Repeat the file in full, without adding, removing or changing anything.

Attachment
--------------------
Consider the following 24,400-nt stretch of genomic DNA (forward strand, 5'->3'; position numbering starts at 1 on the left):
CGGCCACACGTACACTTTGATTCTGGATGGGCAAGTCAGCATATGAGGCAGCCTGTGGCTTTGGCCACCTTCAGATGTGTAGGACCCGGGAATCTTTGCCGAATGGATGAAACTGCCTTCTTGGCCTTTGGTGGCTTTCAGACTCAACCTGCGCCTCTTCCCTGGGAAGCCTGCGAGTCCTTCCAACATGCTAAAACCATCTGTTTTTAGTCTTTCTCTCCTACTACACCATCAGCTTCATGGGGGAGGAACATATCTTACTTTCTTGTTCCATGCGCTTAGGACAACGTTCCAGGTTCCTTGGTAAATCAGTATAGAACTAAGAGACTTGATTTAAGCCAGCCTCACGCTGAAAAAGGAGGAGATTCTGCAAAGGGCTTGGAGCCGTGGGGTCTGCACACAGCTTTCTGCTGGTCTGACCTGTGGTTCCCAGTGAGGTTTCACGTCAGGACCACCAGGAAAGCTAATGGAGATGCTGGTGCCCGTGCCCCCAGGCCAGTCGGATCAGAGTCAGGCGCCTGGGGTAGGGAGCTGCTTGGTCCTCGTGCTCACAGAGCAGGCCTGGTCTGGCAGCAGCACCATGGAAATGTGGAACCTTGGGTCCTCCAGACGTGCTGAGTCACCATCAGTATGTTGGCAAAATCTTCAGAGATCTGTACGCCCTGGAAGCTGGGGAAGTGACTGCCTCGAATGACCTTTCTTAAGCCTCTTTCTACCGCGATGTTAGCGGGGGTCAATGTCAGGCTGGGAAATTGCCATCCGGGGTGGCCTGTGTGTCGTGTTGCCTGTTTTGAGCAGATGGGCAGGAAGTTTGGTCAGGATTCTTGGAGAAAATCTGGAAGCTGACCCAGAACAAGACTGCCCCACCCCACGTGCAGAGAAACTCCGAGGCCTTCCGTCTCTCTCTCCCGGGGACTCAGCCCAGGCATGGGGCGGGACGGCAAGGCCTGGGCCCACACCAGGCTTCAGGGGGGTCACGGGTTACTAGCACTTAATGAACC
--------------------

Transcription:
Consider the following 24,400-nt stretch of genomic DNA (forward strand, 5'->3'; position numbering starts at 1 on the left):
CGGCCACACGTACACTTTGATTCTGGATGGGCAAGTCAGCATATGAGGCAGCCTGTGGCTTTGGCCACCTTCAGATGTGTAGGACCCGGGAATCTTTGCCGAATGGATGAAACTGCCTTCTTGGCCTTTGGTGGCTTTCAGACTCAACCTGCGCCTCTTCCCTGGGAAGCCTGCGAGTCCTTCCAACATGCTAAAACCATCTGTTTTTAGTCTTTCTCTCCTACTACACCATCAGCTTCATGGGGGAGGAACATATCTTACTTTCTTGTTCCATGCGCTTAGGACAACGTTCCAGGTTCCTTGGTAAATCAGTATAGAACTAAGAGACTTGATTTAAGCCAGCCTCACGCTGAAAAAGGAGGAGATTCTGCAAAGGGCTTGGAGCCGTGGGGTCTGCACACAGCTTTCTGCTGGTCTGACCTGTGGTTCCCAGTGAGGTTTCACGTCAGGACCACCAGGAAAGCTAATGGAGATGCTGGTGCCCGTGCCCCCAGGCCAGTCGGATCAGAGTCAGGCGCCTGGGGTAGGGAGCTGCTTGGTCCTCGTGCTCACAGAGCAGGCCTGGTCTGGCAGCAGCACCATGGAAATGTGGAACCTTGGGTCCTCCAGACGTGCTGAGTCACCATCAGTATGTTGGCAAAATCTTCAGAGATCTGTACGCCCTGGAAGCTGGGGAAGTGACTGCCTCGAATGACCTTTCTTAAGCCTCTTTCTACCGCGATGTTAGCGGGGGTCAATGTCAGGCTGGGAAATTGCCATCCGGGGTGGCCTGTGTGTCGTGTTGCCTGTTTTGAGCAGATGGGCAGGAAGTTTGGTCAGGATTCTTGGAGAAAATCTGGAAGCTGACCCAGAACAAGACTGCCCCACCCCACGTGCAGAGAAACTCCGAGGCCTTCCGTCTCTCTCTCCCGGGGACTCAGCCCAGGCATGGGGCGGGACGGCAAGGCCTGGGCCCACACCAGGCTTCAGGGGGGTCACGGGTTACTAGCACTTAATGAACC